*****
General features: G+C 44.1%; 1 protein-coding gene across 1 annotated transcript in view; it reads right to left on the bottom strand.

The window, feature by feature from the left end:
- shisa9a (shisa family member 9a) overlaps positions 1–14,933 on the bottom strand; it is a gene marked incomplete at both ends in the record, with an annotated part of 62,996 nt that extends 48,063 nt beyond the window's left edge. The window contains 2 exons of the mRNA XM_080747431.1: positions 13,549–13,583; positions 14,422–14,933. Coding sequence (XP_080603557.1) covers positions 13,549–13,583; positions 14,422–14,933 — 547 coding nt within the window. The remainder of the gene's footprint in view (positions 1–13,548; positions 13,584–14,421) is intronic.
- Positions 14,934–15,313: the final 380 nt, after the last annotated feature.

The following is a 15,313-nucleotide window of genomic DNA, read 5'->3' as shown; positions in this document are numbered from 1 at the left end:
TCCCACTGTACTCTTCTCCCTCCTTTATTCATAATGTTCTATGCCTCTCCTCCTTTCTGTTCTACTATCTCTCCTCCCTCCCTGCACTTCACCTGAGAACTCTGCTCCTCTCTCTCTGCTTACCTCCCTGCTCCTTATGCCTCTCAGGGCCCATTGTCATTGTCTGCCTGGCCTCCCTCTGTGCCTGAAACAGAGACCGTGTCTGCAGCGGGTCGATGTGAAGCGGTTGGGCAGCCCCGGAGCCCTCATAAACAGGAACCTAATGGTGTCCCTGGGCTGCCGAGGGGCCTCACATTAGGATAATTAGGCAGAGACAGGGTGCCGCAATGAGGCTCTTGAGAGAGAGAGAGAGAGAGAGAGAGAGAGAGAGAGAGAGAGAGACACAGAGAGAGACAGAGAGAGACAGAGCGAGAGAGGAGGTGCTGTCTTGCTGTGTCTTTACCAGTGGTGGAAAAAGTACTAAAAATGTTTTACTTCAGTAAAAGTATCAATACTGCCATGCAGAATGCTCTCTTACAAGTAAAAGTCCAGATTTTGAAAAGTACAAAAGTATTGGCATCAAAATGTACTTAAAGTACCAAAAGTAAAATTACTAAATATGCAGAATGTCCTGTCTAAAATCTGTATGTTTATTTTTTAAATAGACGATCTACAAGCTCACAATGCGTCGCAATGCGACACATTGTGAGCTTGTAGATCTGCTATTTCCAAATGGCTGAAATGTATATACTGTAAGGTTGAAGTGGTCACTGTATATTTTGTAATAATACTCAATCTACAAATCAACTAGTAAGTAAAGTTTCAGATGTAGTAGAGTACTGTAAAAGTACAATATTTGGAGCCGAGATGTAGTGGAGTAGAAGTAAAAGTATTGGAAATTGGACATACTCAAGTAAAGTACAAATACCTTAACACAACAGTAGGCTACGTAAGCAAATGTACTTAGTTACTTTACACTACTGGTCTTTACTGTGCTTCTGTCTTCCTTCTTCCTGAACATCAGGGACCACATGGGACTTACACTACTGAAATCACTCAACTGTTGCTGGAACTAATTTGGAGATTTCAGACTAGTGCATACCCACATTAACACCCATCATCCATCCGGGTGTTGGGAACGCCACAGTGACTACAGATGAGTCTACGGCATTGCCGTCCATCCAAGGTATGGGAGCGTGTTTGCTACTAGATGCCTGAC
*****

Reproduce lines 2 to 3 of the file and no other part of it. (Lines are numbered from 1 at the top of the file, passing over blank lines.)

The window, feature by feature from the left end:
- shisa9a (shisa family member 9a) overlaps positions 1–14,933 on the bottom strand; it is a gene marked incomplete at both ends in the record, with an annotated part of 62,996 nt that extends 48,063 nt beyond the window's left edge. The window contains 2 exons of the mRNA XM_080747431.1: positions 13,549–13,583; positions 14,422–14,933. Coding sequence (XP_080603557.1) covers positions 13,549–13,583; positions 14,422–14,933 — 547 coding nt within the window. The remainder of the gene's footprint in view (positions 1–13,548; positions 13,584–14,421) is intronic.